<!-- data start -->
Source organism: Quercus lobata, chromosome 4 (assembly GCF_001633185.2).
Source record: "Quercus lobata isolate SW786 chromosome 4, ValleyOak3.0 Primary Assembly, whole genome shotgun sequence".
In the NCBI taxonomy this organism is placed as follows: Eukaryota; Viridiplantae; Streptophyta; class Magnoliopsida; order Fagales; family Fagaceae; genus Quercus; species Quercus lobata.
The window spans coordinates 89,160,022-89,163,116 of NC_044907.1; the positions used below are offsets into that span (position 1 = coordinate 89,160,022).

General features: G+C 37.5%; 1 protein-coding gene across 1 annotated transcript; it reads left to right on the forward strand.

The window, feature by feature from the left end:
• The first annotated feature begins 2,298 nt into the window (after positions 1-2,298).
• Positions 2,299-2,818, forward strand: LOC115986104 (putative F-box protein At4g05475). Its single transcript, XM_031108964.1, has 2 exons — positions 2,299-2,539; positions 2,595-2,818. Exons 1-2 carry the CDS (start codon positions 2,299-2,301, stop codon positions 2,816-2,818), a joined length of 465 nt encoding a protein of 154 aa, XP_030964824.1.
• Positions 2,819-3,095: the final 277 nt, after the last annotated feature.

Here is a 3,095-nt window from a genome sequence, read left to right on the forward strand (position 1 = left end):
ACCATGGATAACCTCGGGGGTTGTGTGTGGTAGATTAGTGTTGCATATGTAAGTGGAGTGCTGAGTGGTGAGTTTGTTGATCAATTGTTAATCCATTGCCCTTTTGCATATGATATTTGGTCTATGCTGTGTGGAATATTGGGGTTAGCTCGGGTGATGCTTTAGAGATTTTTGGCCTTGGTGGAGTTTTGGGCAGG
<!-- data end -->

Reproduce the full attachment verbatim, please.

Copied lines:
Source organism: Quercus lobata, chromosome 4 (assembly GCF_001633185.2).
Source record: "Quercus lobata isolate SW786 chromosome 4, ValleyOak3.0 Primary Assembly, whole genome shotgun sequence".
In the NCBI taxonomy this organism is placed as follows: Eukaryota; Viridiplantae; Streptophyta; class Magnoliopsida; order Fagales; family Fagaceae; genus Quercus; species Quercus lobata.
The window spans coordinates 89,160,022-89,163,116 of NC_044907.1; the positions used below are offsets into that span (position 1 = coordinate 89,160,022).

General features: G+C 37.5%; 1 protein-coding gene across 1 annotated transcript; it reads left to right on the forward strand.

The window, feature by feature from the left end:
• The first annotated feature begins 2,298 nt into the window (after positions 1-2,298).
• Positions 2,299-2,818, forward strand: LOC115986104 (putative F-box protein At4g05475). Its single transcript, XM_031108964.1, has 2 exons — positions 2,299-2,539; positions 2,595-2,818. Exons 1-2 carry the CDS (start codon positions 2,299-2,301, stop codon positions 2,816-2,818), a joined length of 465 nt encoding a protein of 154 aa, XP_030964824.1.
• Positions 2,819-3,095: the final 277 nt, after the last annotated feature.

Here is a 3,095-nt window from a genome sequence, read left to right on the forward strand (position 1 = left end):
ACCATGGATAACCTCGGGGGTTGTGTGTGGTAGATTAGTGTTGCATATGTAAGTGGAGTGCTGAGTGGTGAGTTTGTTGATCAATTGTTAATCCATTGCCCTTTTGCATATGATATTTGGTCTATGCTGTGTGGAATATTGGGGTTAGCTCGGGTGATGCTTTAGAGATTTTTGGCCTTGGTGGAGTTTTGGGCAGG